(Brendan Brady contributed reporting)
Phnom Penh — THE old and withered man, adorned in what looked like an oversize tea-cosy and sunglasses, seemed an unlikely mass-murderer when he appeared in court for the first time on June 27th. That is often the way with people brought to justice long after their alleged crimes were committed. In this instance, the accused was Nuon Chea, second in seniority only to Pol Pot as a former leader of the Khmer Rouge, the Maoist movement responsible for the deaths of as many as 2m people after it seized power in Cambodia in 1975 and attempted to implement its crazed notions of Utopia. However eccentric Mr Nuon Chea looked in court, age and captivity have not softened his resolve. He remained defiant throughout, refusing to recognise the legitimacy of the court and walking out after only a brief attendance. His attire, as it turned out, was well chosen—the tuque to stave off the chill from the air-conditioning, the dark glasses to shade him from the glare of the lights.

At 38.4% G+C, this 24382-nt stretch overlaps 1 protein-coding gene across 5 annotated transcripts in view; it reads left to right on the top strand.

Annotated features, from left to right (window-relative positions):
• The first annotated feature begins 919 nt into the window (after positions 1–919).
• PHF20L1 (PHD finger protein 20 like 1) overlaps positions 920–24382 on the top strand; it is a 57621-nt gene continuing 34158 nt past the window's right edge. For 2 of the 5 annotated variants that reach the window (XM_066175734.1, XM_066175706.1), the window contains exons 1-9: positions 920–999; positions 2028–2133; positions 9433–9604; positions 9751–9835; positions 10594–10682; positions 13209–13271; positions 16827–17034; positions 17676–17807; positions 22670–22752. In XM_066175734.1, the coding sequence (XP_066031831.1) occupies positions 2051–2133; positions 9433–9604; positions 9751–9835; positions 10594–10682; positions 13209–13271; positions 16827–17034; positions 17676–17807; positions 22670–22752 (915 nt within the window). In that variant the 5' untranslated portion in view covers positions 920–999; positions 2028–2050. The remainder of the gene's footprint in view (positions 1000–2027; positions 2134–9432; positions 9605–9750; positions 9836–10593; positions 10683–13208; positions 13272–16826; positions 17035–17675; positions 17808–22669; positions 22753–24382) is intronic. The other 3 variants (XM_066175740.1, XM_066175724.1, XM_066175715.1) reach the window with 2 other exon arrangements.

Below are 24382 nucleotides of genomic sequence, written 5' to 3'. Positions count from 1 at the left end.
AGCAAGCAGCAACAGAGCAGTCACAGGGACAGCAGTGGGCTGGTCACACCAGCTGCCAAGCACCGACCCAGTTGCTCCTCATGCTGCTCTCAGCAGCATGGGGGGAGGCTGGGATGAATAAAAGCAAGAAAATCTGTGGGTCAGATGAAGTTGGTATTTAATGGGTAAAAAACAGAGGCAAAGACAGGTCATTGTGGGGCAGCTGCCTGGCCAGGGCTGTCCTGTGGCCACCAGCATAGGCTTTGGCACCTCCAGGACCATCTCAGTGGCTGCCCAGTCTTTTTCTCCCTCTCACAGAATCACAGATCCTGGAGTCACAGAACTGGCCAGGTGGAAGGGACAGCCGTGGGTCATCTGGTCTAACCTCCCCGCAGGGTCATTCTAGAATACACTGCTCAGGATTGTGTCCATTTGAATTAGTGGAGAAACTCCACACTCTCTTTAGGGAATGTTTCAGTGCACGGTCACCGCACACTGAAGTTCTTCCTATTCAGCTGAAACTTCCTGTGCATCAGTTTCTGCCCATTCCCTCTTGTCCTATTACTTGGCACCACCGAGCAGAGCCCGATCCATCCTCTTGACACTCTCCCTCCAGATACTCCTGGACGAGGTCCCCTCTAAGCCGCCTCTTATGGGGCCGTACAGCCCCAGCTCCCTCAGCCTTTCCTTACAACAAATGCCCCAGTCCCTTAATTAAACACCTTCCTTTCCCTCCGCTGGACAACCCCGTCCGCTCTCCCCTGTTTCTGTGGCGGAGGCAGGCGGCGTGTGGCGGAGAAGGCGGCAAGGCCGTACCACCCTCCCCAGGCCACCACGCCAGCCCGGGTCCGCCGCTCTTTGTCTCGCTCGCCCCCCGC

His day in court saw the beginning of the second trial of the Extraordinary Chambers in the Courts of Cambodia (to give the tribunal prosecuting former members of the Khmer Rouge its full title). The trial will surely be a long and controversial one. One prosecutor working for the UN-backed court calls it the most “complex” since the Nuremberg hearings at the end of the second world war.
The first trial, which closed last year, was comparatively straightforward. The sole accused, Kaing Guek Eav, better known as “Duch”, was contrite and pleaded guilty to charges of crimes against humanity and war crimes, committed while he ran Tuol Sleng, a notorious prison at a former school in the middle of Phnom Penh, the capital, to which 17,000 of the regime’s victims were taken to be tortured and killed—only seven came out alive.
[Published by The Economist on June 30, 2011]